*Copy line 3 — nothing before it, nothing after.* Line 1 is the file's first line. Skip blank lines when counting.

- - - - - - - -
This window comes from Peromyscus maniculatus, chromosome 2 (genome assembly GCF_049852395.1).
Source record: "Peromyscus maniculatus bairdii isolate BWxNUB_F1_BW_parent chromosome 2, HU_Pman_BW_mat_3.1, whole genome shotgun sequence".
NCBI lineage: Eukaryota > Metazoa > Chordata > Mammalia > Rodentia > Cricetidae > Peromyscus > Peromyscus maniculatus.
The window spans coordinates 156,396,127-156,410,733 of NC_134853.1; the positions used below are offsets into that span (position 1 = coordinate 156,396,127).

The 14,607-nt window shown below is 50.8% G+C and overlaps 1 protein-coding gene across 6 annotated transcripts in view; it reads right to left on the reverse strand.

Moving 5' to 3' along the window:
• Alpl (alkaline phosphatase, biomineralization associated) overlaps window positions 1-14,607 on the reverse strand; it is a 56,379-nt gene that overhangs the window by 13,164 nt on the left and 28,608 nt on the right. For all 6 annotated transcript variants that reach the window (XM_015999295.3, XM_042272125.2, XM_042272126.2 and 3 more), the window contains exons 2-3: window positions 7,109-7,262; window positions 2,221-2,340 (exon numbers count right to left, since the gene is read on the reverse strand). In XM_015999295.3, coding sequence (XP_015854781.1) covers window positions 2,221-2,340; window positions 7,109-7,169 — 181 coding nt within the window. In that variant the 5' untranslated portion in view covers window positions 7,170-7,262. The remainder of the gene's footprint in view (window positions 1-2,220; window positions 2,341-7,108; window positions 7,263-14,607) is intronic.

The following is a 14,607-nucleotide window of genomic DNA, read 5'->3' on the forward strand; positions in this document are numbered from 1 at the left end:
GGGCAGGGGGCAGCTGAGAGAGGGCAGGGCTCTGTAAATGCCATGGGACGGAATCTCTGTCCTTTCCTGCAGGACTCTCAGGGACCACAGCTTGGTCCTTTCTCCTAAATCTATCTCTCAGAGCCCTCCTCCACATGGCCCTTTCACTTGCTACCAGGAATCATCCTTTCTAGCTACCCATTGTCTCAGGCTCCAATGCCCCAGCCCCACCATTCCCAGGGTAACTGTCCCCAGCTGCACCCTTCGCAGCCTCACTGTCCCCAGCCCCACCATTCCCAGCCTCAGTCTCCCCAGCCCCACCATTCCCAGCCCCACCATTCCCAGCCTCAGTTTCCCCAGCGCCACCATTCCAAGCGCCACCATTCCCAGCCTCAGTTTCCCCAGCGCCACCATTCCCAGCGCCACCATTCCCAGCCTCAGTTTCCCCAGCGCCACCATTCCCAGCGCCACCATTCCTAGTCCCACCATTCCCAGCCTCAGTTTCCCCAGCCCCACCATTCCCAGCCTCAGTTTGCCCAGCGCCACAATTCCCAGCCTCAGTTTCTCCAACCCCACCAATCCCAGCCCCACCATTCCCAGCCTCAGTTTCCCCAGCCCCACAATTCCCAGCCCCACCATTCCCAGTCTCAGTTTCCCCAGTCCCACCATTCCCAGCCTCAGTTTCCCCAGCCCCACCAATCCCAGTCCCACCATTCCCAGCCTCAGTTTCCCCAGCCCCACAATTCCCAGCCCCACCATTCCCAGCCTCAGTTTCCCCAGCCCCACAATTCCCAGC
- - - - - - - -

NCBI lineage: Eukaryota > Metazoa > Chordata > Mammalia > Rodentia > Cricetidae > Peromyscus > Peromyscus maniculatus.